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Course 9E04: Introduction to the European System of
Human Rights Protection and Promotion
Instructor: Gerd Oberleitner
This distance learning course provides participants with practical guidance on how to protect human rights through the European human rights system, and specifically the institutions and treaties of the Council of Europe. Participants will be introduced to the main European human rights conventions and jurisprudence, primarily as developed through the European Court of Human Rights. The course addresses European human rights standards as they apply to civil and political rights, economic, social and cultural rights, and the rights of minorities. Case studies on the freedom of expression, homosexuality, violence against women, protection of the mentally-ill, prisoner's rights, and the rights of refugees and internally displaced persons, will deepen participants' understanding of the European human rights standards and machinery.
The course is primarily intended for advanced (under)graduate students of (international) law or social and political sciences; civic education and history teachers; and NGO staff members from Council of Europe member states. Participants should have a good written command of English (the course language is English), have high competence and comfort with computer and Internet use, and have regular access to e-mail and the Internet.
The course involves approximately 60 hours of reading, on-line working groups, interaction among students and instructors, and assignments, and is offered over a 12-week period beginning on 13 September. E-mail will be the main medium for the course, although participants will need to have periodic access to the Web. This course will integrate active and participatory learning approaches within activities and assignments, with an emphasis on reflective and collaborative learning. Participants will do the required reading, prepare interim and final project assignments and participate in group discussions.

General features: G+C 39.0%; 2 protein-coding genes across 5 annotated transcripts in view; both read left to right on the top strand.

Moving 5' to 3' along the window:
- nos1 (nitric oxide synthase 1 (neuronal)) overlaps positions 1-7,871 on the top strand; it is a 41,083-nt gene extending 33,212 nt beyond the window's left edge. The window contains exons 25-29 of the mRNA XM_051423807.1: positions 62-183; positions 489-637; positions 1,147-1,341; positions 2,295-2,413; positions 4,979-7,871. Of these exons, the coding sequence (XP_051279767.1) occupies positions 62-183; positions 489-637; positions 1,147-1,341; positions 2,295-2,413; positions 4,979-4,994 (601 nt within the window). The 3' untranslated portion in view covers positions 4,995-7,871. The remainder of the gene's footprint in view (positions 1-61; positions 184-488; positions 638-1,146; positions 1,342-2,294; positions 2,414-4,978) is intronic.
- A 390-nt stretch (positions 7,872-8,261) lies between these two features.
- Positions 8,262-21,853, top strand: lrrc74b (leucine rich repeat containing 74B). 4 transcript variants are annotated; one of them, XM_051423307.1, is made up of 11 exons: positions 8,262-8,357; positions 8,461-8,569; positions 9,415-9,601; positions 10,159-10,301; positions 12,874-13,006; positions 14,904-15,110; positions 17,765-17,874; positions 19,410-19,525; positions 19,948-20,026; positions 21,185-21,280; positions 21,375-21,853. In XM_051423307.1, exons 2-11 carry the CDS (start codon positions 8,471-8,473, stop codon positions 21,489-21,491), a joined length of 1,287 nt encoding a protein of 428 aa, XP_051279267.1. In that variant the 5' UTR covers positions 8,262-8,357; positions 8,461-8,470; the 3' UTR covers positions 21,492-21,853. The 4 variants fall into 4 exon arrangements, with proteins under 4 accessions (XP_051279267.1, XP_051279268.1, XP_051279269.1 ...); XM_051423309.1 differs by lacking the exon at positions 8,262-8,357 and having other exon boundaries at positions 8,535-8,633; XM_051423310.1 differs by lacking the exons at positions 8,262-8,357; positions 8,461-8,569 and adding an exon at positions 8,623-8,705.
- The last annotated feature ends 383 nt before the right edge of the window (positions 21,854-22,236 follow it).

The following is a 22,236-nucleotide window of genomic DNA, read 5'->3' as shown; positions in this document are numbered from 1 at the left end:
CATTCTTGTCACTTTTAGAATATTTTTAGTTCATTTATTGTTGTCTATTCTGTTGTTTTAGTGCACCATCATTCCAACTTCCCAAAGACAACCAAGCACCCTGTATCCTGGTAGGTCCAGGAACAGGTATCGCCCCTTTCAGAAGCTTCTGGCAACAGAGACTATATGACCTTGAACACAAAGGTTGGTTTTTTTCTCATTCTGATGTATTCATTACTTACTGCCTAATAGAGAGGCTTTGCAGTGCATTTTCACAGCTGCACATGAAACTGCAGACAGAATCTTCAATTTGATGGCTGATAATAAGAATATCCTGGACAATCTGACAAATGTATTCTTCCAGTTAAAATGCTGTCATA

The maximum number of course participants is 25. Students who successfully complete the course will receive a Certificate of Participation. It is also possible to audit the course.
Week 1. History and institutional structure of the Council of Europe
About the instructor
Dr. Gerd Oberleitner is a Lecturer at Centre for the Study of Human Rights of the London School of Economics and Political Science (LSE). Holding a PhD in law, he has lectured in international law and international human rights law at the University of Graz (Austria) and in human rights courses and summer schools at other universities. From 1998 to 1999 he also worked at the Human Rights Department of the Austrian Foreign Ministry. In 1999 he co-founded the European Training Centre for Human Rights and Democracy (ETC) in Graz and worked as the Centre’s Executive Secretary until 2002. In his research he focuses on the African, European and United Nations human rights system, minority rights, economic, social and cultural rights, and the role of non-state actors in human rights. His publications include Human rights protection and State reporting (P. Lang, 1998) and (as co-editor) Human Rights of Women - International Instruments and African Experiences (ZED Books, 2002).
Who should apply
The course is intended for university students, teachers and NGO staff members of human rights/social justice organisations from Council of Europe member states. Participants should have a good written command of English and have high competence and comfort with computer and Internet use. The number of participants is limited to 25 per course. HREA aims to ensure equal gender and geographical distribution across the selected participants.
The course tuition fee is € 525 (tuition for auditors is € 200). A limited number of scholarships is available for applicants from Council Europe member states in Central and Eastern Europe/Newly Independent States.
The deadline for applications was 15 June 2004. We are no longer accepting applications. This course will be offered again in 2005.